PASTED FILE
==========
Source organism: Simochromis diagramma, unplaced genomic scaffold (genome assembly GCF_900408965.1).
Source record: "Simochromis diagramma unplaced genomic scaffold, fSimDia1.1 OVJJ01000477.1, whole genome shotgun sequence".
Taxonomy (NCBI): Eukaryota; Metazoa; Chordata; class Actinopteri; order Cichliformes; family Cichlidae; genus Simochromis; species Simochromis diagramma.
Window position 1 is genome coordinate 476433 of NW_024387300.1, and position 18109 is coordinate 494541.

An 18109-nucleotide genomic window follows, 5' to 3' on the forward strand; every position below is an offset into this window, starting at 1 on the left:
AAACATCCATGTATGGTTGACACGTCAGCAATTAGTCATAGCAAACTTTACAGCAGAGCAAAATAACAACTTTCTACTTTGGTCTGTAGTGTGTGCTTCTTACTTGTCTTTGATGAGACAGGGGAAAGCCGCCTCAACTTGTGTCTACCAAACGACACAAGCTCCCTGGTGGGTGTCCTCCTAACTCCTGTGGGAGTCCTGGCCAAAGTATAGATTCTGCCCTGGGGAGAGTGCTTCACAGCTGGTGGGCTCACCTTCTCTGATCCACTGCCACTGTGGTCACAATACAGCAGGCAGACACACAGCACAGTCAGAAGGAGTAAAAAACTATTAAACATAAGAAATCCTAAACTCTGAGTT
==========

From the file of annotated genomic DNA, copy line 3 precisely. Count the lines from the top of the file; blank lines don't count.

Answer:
Taxonomy (NCBI): Eukaryota; Metazoa; Chordata; class Actinopteri; order Cichliformes; family Cichlidae; genus Simochromis; species Simochromis diagramma.